Religions in India - Buddhism

Religions in India - Buddhism

UPSC Mains

Buddhism notes for UPSC Prelims and Mains


Relevance for UPSC CSE

  • UPSC Prelims - History of India (Ancient History)
  • UPSC Mains - GS 1 (Indian culture - Religions in India)

Contribution to Indian Culture

  • Values: Truth, non-violence, Morality, Ahinsa
  • Art and Architecture: Stupas, Chaityas and Viharas, Caves
  • Education: Nalanda, Taxila
  • Language: Pali
  • Society: Alternative to Brahminical domination in Hinduism
  • Culture: Spread Indian culture worldwide

Causes for the rise of Heterodox sects like Buddhism and Jainism

  • Religious unrest in India during 6th century BC
    • Complex rites and rituals advanced in the later Vedic period - Expensive, not acceptable to the general public, superstitious, confused people
    • Teachings of Upanishads were highly philosophical --> beyond understanding of common people. Buddhism and Jainism adopted Prakrit and Pali to propagate their ideas.
    • Knowledge was mostly in Sanskrit- which was beyond the comprehension of common people
  • Rigid caste system and Varna system created tension in Indian society
    • Privileges denied to lower castes
    • Kshatriyas resented the domination of the priestly class
    • Growth of trade enhanced the economic condition of Vaisyas and so they wanted to enhance their social status --> orthodox Varna system didn't allow this --> so, they extended support to Jainism and Buddhism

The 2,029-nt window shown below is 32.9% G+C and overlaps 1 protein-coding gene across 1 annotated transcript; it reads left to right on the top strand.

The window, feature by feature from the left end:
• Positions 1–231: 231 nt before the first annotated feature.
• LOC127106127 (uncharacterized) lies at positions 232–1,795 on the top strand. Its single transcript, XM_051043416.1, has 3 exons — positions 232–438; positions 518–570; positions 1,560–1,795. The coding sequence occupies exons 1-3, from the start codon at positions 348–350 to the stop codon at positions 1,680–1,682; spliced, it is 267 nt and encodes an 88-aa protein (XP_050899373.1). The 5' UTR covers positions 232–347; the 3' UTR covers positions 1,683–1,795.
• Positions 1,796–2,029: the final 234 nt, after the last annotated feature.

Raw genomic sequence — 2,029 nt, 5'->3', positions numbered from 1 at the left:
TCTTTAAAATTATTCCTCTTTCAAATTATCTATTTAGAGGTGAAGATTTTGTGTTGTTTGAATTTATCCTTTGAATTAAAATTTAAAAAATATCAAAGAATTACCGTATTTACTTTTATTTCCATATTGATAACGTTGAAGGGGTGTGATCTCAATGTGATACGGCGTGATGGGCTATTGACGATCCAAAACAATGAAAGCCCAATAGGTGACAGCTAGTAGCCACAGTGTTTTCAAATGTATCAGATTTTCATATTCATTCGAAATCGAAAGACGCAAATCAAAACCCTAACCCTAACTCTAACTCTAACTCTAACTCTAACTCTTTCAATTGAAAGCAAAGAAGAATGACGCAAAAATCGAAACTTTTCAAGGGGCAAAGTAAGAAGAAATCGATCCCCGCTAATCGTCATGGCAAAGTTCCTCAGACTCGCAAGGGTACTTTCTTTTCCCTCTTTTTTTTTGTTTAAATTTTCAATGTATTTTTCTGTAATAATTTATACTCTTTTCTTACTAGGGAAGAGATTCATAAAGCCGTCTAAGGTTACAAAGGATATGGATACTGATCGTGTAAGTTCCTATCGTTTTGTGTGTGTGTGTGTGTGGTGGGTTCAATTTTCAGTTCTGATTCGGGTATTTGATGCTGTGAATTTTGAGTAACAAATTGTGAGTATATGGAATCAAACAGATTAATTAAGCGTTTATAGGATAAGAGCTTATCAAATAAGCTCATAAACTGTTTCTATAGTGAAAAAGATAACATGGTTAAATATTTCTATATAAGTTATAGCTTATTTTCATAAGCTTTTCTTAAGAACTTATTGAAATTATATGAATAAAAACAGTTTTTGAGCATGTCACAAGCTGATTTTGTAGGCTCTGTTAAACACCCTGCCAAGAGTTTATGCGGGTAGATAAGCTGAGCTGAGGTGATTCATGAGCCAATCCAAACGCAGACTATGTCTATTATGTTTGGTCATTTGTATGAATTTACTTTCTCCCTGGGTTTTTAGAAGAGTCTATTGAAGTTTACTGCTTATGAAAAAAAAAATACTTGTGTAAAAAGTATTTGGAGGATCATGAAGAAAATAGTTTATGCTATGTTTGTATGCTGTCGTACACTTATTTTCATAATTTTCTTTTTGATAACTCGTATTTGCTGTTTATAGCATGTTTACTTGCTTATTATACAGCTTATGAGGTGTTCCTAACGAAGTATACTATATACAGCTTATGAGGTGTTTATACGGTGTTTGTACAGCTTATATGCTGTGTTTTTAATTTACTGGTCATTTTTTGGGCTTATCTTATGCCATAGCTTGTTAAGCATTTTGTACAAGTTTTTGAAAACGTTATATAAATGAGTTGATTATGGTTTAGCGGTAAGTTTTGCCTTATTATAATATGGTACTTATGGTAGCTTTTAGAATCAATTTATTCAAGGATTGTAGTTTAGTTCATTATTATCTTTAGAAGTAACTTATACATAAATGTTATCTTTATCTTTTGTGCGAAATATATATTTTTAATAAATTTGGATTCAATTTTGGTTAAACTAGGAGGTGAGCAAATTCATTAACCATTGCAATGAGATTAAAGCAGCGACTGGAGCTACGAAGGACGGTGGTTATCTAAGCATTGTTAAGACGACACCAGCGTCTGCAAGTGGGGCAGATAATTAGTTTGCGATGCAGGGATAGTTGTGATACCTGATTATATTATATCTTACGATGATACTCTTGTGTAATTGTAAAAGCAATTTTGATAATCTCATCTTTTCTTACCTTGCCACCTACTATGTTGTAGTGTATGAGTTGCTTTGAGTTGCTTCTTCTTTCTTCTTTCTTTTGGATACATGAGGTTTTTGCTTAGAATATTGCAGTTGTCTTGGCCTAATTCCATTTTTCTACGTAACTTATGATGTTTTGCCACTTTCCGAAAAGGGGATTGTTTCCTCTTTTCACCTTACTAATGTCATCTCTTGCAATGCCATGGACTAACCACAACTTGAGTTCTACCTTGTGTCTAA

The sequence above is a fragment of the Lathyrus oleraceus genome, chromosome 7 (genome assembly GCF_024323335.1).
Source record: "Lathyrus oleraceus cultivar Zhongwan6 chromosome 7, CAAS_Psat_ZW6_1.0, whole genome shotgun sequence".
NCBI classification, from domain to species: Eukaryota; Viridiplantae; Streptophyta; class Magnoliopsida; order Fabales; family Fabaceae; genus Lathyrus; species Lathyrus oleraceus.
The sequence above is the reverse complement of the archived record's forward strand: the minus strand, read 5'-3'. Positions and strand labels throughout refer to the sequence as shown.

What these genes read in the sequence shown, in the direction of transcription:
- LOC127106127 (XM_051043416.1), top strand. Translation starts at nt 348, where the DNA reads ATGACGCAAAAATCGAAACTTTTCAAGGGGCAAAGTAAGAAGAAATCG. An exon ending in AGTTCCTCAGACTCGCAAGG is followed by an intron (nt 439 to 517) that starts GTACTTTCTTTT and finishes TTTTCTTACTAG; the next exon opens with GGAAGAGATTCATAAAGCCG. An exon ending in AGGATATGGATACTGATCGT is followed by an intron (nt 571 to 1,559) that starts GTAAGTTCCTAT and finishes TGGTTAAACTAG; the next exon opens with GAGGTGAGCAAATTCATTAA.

• Buddha and Mahavir extended a simple, short and intelligible way of salvation to people
    • Religious teachings in a language known to all people (Prakit and Pali)

Life of Buddha

  • Birth: Lumbini Garden, near Kapilvastu
  • Enlightenment (Nirvana) at Bodh Gaya
  • First sermon at Sarnath, near Benaras
  • Death: Kusinagara

Teachings of Buddha

Four Nobel truths of Budhha

  1. Dukha (world is full of suffering)
  2. Trushna (cause of suffering is desire)
  3. Dukha nirodh (if desires are rid off, suffering can be removed)
  4. Ashtang marg (this can be done by following an eight-fold path)

Ashtang marg (eight-fold path)

  1. Samyak drushti (Right view),
  2. Samyak sankalp (Right resolve),
  3. Samyak vacha (Right speech),
  4. Samyak karma (Right conduct),
  5. Samyak ajivika (Right livelihood),
  6. Samyak vyayam (Right effort),
  7. Samyak smruti (Right mindfulness) and
  8. Samyak samadhi (Right concentration)

Buddhist Doctrine

  • Buddha did not involve himself in fruitless controversies regarding metaphysical questions like god, soul, karma, rebirth, etc
    • He concerned himself with the practical problems confronting man
  • Neither accepts nor rejects god
  • Soul does not exist
  • Emphasis on the law of Karma
  • People were admitted into the sangha irrespective of caste distinctions

Buddhism was more social than a religious revolution.


Spread of Buddhism

Buddha had two kinds of disciples:

  1. Monks (bhikshus)- organised into sangha
    • Membership open to all gender, castes
    • Sangha governed by democratic principles
    • Monks travelled to different places preaching the ideas of Buddha.
  2. Lay worshippers (upasikas):

Buddhist Councils

Location
Chairman
Patronage
Remark
1st
Rajgriha
Mahakasapa
Ajatshatru
To maintain the purity of teachings of Buddha
The idea was to preserve Buddha’s teachings (Sutta) and rules for disciples (Vinaya)
2nd
Vaishali

Kalashoka

3rd
Pataliputra
Mogaliputta Tissa
Ashoka
Compilation of final version of Tripitikas
4th
Kashmir (Kundalvana)
Vasumitra
Kanishka
Mahayan Buddhism came into existence.
Council prepared an authoritative commentary on Tripitikas
4th (b)
Tambpanni (Sri Lanka) 




Decline of Buddhism: Causes

  • Revival of Brahmanism
  • Rise of Bhagavatism
  • Buddhism began to adopt Sanskrit by dropping the use of Pali after the 1st century AD
  • Practice of idol worship and making offerings led to moral deterioration (in the Mahayana sect)